- we have to use our instincts too, so really it’s an educated guess
- when it comes to stock issues, we spend a lot of time trying to address those, but it’s very challenging
- we completely understand when you buy elsewhere, and we totally get it
- you can always reach out to us and ask us about specific products, when we’ll get them in, we’ll give our best estimate
- sometimes, especially with high-end stuff, it’s out of our hands but we’ll try!
15) Stuart J- Facebook (56:52)
As your company has grown and flourished, have your values had to change to fit with that growth compared to when you started? Has anything stayed the same?
- as we’ve grown we’ve had to change a lot, in terms of our org structure, meeting rhythms, communication, etc
- values though are something that should remand constant, and ours have since we established them in 2014
- we basically have lived them out from the beginning but we defined them in 2014
- we hire by them, make culture and product decisions by them, they’re the filter by which we make all decisions so they are the steadfast pillars that remain constant throughout our company
- it’s not to say they couldn’t ever change, but it would be equivalent to rebuilding a building’s foundation, it would be very disruptive and take a lot of time and consideration to do
- that would be the case for us because they are that deeply rooted into what we do, they are not platitudes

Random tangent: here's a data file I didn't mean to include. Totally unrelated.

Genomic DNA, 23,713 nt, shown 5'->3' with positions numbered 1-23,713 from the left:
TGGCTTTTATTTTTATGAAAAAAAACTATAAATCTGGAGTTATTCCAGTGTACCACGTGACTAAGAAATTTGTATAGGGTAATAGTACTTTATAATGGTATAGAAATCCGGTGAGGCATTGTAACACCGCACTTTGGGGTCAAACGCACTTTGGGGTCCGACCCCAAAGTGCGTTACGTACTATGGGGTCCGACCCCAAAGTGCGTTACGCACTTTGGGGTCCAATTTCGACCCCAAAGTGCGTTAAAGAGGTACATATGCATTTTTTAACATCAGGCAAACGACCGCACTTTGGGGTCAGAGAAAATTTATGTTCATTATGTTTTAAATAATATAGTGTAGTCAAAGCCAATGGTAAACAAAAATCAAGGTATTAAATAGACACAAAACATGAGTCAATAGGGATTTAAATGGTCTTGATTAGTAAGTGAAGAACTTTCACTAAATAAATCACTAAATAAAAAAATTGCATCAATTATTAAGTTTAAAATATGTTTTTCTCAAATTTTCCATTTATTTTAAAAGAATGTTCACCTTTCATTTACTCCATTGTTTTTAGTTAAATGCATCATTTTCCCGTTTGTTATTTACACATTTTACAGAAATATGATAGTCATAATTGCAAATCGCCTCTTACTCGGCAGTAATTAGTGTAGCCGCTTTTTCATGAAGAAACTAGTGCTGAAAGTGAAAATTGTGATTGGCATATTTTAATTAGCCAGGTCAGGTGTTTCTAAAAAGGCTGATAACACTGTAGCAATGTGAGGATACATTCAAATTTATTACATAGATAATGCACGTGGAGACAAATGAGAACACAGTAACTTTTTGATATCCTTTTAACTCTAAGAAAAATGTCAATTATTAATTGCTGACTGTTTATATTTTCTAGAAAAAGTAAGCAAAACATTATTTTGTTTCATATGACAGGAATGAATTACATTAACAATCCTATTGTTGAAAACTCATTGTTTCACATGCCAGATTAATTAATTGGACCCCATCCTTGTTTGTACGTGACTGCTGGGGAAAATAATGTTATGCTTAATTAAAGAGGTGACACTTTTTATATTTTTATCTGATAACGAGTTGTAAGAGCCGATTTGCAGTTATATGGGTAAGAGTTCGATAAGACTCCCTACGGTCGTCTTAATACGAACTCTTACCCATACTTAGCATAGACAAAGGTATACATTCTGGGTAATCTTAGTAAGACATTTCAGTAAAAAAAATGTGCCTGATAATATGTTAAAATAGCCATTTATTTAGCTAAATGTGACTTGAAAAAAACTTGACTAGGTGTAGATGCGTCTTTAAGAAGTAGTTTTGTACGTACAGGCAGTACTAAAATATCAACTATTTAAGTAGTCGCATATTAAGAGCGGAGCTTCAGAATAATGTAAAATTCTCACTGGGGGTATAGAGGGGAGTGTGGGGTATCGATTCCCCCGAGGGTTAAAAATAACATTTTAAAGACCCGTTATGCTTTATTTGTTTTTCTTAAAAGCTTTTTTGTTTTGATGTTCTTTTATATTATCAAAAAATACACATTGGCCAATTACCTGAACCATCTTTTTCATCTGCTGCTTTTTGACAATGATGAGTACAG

16) thegizmohound- Instagram (1:01:57)
You have done an awesome job growing a company for ten years. What does the next ten years look like?
- it’s funny whenever I get asked this question because it’s basically impossible to know what 10 years from now will look like
- 10 years ago I would have said I would be a pen craftsman selling to retailers managing other craftsmen making wooden pens
- 10 years ago Instagram and Pinterest didn’t exist, Facebook didn’t have business pages or private groups, YouTube had a 10-minute time limit on its videos, and I’d never used a fountain pen in my life
- so I can’t really answer this question with certainty, but what I can say is that it’s more about the journey than the destination
- 10 years from now my son will be graduating high school, and my daughter will be driving
- I love what I do and have no plans to stop
- I am motivated by the challenges of growth, and feel that I have a unique gift and passion for building this business and raising up others in leadership (as hard as that is)
- I want to continue to grow, make my own little dent in the pen universe, and get deeper into the product development, branding, and community aspect of the pen world
- I can see us having more exclusive and branded products, and leading the industry in customer service, marketing, and fulfillment operations
- I am concerned about the state of handwriting over the next 10 years, and it fades away from the memory even of teachers in the schooling system
- I don’t know if we’ll be the ones to try to lead that charge, or if there will be a resurgence in that but it’s on my mind
- the fact I don’t know what 10 years from now looks like is actually a good thing, because whatever I could dream up now is probably more limited and less exciting than what will actually develop, so I will take things a year at a time and look back 10 years from now in amazement!
QOTW: What advice would you give yourself if you were just starting out your career or schooling, knowing what you know now? (1:09:08)
Writing Prompt: Write where you imagine yourself to be in 10 years. (1:09:29)